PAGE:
South Florida’s Real Estate Market Isn’t Slowing Down. What Problems Could 2022 Bring?
December 12, 2021

“The economic decision-makers are not being scared off by the new variant,” said Daniel Gielchinsky, founding partner of DGIM Law in Aventura. 

Demand for commercial real estate in South Florida is not slowing down, even as a new COVID-19 variant becomes dominant in the U.S. With large deals and new developments in the pipeline, real estate professionals are predicting a strong Q1 and Q2 in 2022. 

“The economic decision-makers are not being scared off by the new variant,” said Daniel Gielchinsky, founding partner of DGIM Law, a business law firm in Aventura. 

Gielchinsky said he’s never seen anything like this. 

“One would think, as interest rates go up, that prices would be going down, and I’m sure nationally we’ll see that in a few months if that’s what happening now. In South Florida, the office, commercial, multifamily and pretty much every asset class is continuing to perform to exceed expectations, or to at least to stabilize,” said Gielchinsky. 

With much of the Northeast workforce relocating to South Florida and driving demand, prices are still high, and Gielchinsky doesn’t see them going down anytime soon. He said he’s seen the same overall trend in real estate litigation. 

The most common real estate litigation Gielchinsky sees at his firm occurs when parties enter into a contract and agree to a price, but, sometime before the closing, the seller realizes that the market is still hot and that they could get more money with a different buyer or different timing to their contract. 

“So, they effectively look for a different contract and a way to renegotiate their price,” said Gielchinsky. “Prices are still increasing. I don’t think it’s a fluke. Every single case that’s been coming in for weeks or months is the same pattern.” 

New Generation of Investors 

With more investors and fewer available land, South Florida is predicted to see more repositioning of multifamily units, office and retail spaces. 

“We’re seeing repositioning in the form of entertainment, where you have a commercial or retail opportunity but you have zoning for a laser tag type of thing, or a trampoline park or an arcade. There’s demand for that,” said Gielchinsky. 

Noah Miller, vice president at Delray Beach mortgage lender Gelt Financial, said he’s seen an increase in investors under the age of 40 in the last two years. 

“They’ve seen the stock market a little bit, they want to own real estate, and the way they do it starts small,” said Miller. “Start with your neighborhood shopping center and little apartment community and build a portfolio from there. It really fuels the local real estate economy, and it also signals the next generation of owners and operators.”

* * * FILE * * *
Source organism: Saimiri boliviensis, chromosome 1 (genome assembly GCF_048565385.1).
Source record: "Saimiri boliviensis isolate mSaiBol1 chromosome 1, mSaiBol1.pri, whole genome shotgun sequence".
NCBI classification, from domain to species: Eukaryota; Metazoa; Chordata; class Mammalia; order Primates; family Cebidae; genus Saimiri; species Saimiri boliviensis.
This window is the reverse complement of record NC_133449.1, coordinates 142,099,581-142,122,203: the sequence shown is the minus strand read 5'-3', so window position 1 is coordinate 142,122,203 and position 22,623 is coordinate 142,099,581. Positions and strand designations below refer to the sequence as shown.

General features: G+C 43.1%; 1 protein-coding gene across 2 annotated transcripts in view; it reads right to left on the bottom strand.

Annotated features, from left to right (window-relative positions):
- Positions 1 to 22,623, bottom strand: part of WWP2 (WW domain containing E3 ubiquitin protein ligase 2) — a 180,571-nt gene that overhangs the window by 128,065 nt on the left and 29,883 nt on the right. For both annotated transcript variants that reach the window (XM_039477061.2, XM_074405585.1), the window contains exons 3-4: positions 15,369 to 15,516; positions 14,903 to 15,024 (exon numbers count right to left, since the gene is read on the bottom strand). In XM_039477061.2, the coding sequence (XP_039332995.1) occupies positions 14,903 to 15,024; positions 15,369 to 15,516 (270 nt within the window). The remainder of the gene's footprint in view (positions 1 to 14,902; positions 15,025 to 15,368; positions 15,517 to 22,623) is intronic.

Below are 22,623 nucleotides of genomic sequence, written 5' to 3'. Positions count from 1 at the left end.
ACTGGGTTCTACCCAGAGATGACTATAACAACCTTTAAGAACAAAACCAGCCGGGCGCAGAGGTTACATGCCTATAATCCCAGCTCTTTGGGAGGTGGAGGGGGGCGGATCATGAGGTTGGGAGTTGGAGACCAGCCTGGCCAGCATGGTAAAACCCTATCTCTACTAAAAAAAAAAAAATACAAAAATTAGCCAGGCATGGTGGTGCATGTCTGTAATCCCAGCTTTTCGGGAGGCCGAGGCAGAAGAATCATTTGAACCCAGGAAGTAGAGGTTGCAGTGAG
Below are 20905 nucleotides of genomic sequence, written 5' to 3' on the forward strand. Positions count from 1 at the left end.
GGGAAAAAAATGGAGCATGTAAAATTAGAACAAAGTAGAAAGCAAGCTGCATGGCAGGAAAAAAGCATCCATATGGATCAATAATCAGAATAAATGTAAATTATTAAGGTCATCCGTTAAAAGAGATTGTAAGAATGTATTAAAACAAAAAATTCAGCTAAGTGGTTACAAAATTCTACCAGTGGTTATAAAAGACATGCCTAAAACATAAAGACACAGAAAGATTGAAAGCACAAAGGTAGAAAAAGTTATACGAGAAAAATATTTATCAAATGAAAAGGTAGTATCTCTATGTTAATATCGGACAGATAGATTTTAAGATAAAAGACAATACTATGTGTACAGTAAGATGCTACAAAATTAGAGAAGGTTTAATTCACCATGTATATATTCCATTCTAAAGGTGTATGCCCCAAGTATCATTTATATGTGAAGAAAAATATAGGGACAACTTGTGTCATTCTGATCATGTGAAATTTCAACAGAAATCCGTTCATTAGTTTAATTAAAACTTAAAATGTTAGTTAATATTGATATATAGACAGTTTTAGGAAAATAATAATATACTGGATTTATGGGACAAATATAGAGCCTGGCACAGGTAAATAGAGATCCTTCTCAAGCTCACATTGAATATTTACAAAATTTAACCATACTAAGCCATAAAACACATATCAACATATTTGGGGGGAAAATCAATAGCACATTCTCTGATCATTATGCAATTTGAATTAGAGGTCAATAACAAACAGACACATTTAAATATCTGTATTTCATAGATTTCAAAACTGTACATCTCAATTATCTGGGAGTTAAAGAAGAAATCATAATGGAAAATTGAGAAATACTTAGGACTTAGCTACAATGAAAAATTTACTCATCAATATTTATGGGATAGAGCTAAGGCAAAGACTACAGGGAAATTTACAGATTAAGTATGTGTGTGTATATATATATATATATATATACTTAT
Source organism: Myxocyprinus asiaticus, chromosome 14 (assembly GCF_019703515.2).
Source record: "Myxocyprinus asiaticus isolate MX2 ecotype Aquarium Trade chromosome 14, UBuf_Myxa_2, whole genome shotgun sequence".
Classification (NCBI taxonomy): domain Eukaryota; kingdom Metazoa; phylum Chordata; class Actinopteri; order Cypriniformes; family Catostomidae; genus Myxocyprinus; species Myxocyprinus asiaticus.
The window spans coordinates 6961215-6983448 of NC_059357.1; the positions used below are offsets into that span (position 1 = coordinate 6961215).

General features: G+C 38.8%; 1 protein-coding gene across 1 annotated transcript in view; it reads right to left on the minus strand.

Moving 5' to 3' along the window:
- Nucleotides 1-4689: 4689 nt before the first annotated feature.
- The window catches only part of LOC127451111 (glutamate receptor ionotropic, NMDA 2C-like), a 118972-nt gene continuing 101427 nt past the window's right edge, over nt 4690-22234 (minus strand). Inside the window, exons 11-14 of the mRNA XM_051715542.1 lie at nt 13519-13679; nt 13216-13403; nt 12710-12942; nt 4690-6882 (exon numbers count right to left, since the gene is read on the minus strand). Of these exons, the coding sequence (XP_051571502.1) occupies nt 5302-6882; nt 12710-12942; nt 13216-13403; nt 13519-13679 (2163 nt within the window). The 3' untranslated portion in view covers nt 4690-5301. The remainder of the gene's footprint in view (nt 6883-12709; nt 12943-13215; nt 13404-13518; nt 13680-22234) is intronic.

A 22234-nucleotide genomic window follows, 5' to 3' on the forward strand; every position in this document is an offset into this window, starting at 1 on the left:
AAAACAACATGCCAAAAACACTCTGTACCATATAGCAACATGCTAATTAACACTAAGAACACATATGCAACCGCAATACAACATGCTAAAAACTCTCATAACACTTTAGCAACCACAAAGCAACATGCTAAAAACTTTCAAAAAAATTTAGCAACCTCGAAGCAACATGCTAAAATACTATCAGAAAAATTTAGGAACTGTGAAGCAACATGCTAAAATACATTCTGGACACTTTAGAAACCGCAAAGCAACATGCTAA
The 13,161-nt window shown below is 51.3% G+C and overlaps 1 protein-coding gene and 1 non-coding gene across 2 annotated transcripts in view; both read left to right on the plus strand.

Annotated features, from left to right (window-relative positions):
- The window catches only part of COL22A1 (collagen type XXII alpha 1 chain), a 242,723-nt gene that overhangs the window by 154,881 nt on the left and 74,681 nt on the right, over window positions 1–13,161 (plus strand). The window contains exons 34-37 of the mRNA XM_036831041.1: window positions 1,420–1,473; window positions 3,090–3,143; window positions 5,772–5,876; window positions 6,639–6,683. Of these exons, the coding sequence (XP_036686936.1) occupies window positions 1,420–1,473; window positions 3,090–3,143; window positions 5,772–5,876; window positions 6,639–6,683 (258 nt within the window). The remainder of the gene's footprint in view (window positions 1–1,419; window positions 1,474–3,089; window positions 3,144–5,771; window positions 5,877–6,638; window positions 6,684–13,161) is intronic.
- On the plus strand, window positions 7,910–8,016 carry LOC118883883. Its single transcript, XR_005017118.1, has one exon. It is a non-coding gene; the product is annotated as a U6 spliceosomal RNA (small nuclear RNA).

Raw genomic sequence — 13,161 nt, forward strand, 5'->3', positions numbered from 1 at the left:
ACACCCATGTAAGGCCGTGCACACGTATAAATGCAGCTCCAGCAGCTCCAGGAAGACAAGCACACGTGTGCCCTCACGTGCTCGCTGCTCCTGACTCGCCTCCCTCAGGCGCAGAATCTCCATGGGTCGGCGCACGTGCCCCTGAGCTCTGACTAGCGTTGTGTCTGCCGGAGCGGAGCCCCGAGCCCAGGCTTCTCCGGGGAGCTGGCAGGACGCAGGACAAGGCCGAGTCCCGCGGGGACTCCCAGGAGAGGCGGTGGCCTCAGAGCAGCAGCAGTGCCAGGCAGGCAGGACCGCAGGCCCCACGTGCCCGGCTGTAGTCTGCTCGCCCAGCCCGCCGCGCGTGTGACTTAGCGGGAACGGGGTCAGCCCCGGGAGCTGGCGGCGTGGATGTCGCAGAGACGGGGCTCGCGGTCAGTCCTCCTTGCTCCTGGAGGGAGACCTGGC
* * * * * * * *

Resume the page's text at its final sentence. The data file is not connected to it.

Miller said interest rates will likely go up slowly. 

“Even if you do see an interest rate increase and real estate becomes slightly less valuable, people will still choose to invest in South Florida because of all the drivers and demand, compared to some of the other locations,” said Miller. “I really believe South Florida is going to continue to be on this upward trajectory.” 

‘You Really Have to Pay up’ 

Next year, both Gielchinsky and Miller expect to see an increase in international investors and buyers, as well more domestic buyers from different regions in the country. Miller said he’s also seeing more local mom-and-pop operators making deals. For smaller real estate investors, he advises that they find a small local firm for their first deal, so they can get experience under their belt. 

“It’s really just starting out and doing something manageable, and growing with a company who can provide the resources and capital and understand the business model that we’re in,” said Miller. 

One challenge Miller foresees for 2022 is that South Florida will be an even greater competitive marketplace since there’s a lack of available space which will only get smaller. 

“You really have to pay up, and you have to pay a premium to get those deals. That’ll continue and be a challenge, especially for newer people and the smaller mom-and-pops, to find lenders who may be willing to dive capital, when there are so many other options out there,” said Miller. “A bank may say, ‘Why give money to someone who is new when there are 10 other people I’ve already worked with who I can give money to?’ ” 

Rising insurance costs also present a challenge, according to Miller, who said investors should be conservative and make sure they align their budget with possible increases. 

“They’ve skyrocketed. For a lot of people who haven’t been through it, they don’t anticipate what the insurance costs can actually be or the increases in insurance cost,”, said Miller. “Depending on the year it could be a 10% increase in insurance year-over-year. We’ve seen up to a 20% increase in insurance. For someone who doesn’t have that experience and they’re only anticipating a 2% or 3% increase in insurance and they get hit with a 10% or 20%, that’s pretty big.” 


Gielchinsky said he believes the country could enter a national recession soon, but he believes Florida won’t suffer the worst of it. 

“We’ll know that in about three to six months when we see the indicators. I think in South Florida, we’ll see the real estate market buoyed by investment, demand, people still moving from the Northeast for at least another year to two years,” said Gielchinsky. “As real estate prices drop nationally, South Florida real estate prices will either continue to rise or stabilize, but not decline for at least another year or two years. Probably another two years. We don’t see that in every crash, but I think this time we will.” 


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